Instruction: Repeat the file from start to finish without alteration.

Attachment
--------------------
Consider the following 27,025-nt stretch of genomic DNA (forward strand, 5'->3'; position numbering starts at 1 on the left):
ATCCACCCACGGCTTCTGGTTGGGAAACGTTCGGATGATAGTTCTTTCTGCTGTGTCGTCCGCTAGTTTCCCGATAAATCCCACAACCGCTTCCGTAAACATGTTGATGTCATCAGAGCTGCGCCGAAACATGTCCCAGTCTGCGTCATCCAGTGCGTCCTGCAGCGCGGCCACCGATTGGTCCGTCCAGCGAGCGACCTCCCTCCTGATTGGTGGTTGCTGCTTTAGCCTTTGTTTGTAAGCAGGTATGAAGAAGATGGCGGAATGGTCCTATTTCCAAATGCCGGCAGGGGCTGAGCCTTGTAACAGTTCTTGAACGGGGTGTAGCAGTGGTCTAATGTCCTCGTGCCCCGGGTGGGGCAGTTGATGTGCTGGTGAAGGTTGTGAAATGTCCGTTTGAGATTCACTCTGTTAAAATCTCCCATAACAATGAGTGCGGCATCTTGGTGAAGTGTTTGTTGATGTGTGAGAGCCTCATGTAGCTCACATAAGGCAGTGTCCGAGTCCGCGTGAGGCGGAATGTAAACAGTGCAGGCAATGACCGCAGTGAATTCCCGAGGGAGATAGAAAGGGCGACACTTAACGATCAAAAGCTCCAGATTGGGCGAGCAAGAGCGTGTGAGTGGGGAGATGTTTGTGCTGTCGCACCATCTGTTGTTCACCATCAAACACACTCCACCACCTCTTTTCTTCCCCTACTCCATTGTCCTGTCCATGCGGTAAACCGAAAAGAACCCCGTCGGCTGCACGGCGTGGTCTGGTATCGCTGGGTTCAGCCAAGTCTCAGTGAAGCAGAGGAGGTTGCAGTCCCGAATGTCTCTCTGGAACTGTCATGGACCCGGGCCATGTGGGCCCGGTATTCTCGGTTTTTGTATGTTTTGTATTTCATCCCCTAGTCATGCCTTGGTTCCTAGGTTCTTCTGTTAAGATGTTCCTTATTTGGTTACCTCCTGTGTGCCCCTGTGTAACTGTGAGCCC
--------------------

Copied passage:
Consider the following 27,025-nt stretch of genomic DNA (forward strand, 5'->3'; position numbering starts at 1 on the left):
ATCCACCCACGGCTTCTGGTTGGGAAACGTTCGGATGATAGTTCTTTCTGCTGTGTCGTCCGCTAGTTTCCCGATAAATCCCACAACCGCTTCCGTAAACATGTTGATGTCATCAGAGCTGCGCCGAAACATGTCCCAGTCTGCGTCATCCAGTGCGTCCTGCAGCGCGGCCACCGATTGGTCCGTCCAGCGAGCGACCTCCCTCCTGATTGGTGGTTGCTGCTTTAGCCTTTGTTTGTAAGCAGGTATGAAGAAGATGGCGGAATGGTCCTATTTCCAAATGCCGGCAGGGGCTGAGCCTTGTAACAGTTCTTGAACGGGGTGTAGCAGTGGTCTAATGTCCTCGTGCCCCGGGTGGGGCAGTTGATGTGCTGGTGAAGGTTGTGAAATGTCCGTTTGAGATTCACTCTGTTAAAATCTCCCATAACAATGAGTGCGGCATCTTGGTGAAGTGTTTGTTGATGTGTGAGAGCCTCATGTAGCTCACATAAGGCAGTGTCCGAGTCCGCGTGAGGCGGAATGTAAACAGTGCAGGCAATGACCGCAGTGAATTCCCGAGGGAGATAGAAAGGGCGACACTTAACGATCAAAAGCTCCAGATTGGGCGAGCAAGAGCGTGTGAGTGGGGAGATGTTTGTGCTGTCGCACCATCTGTTGTTCACCATCAAACACACTCCACCACCTCTTTTCTTCCCCTACTCCATTGTCCTGTCCATGCGGTAAACCGAAAAGAACCCCGTCGGCTGCACGGCGTGGTCTGGTATCGCTGGGTTCAGCCAAGTCTCAGTGAAGCAGAGGAGGTTGCAGTCCCGAATGTCTCTCTGGAACTGTCATGGACCCGGGCCATGTGGGCCCGGTATTCTCGGTTTTTGTATGTTTTGTATTTCATCCCCTAGTCATGCCTTGGTTCCTAGGTTCTTCTGTTAAGATGTTCCTTATTTGGTTACCTCCTGTGTGCCCCTGTGTAACTGTGAGCCC